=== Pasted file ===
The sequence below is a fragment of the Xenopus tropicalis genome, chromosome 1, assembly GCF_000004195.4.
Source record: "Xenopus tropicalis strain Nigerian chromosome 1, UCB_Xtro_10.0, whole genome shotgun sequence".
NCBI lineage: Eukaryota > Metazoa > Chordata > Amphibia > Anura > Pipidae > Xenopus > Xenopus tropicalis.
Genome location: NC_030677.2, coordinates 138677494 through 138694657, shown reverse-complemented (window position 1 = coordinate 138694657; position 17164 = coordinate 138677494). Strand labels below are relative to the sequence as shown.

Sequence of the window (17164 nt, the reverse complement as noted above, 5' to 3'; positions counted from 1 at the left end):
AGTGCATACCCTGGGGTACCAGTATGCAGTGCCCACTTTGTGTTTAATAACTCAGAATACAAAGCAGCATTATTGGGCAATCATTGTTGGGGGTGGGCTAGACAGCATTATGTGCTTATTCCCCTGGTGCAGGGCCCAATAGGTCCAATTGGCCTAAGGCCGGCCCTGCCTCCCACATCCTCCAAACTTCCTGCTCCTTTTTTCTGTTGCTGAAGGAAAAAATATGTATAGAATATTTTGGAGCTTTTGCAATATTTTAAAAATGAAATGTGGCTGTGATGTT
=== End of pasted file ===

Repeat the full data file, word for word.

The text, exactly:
The sequence below is a fragment of the Xenopus tropicalis genome, chromosome 1, assembly GCF_000004195.4.
Source record: "Xenopus tropicalis strain Nigerian chromosome 1, UCB_Xtro_10.0, whole genome shotgun sequence".
NCBI lineage: Eukaryota > Metazoa > Chordata > Amphibia > Anura > Pipidae > Xenopus > Xenopus tropicalis.
Genome location: NC_030677.2, coordinates 138677494 through 138694657, shown reverse-complemented (window position 1 = coordinate 138694657; position 17164 = coordinate 138677494). Strand labels below are relative to the sequence as shown.

Sequence of the window (17164 nt, the reverse complement as noted above, 5' to 3'; positions counted from 1 at the left end):
AGTGCATACCCTGGGGTACCAGTATGCAGTGCCCACTTTGTGTTTAATAACTCAGAATACAAAGCAGCATTATTGGGCAATCATTGTTGGGGGTGGGCTAGACAGCATTATGTGCTTATTCCCCTGGTGCAGGGCCCAATAGGTCCAATTGGCCTAAGGCCGGCCCTGCCTCCCACATCCTCCAAACTTCCTGCTCCTTTTTTCTGTTGCTGAAGGAAAAAATATGTATAGAATATTTTGGAGCTTTTGCAATATTTTAAAAATGAAATGTGGCTGTGATGTT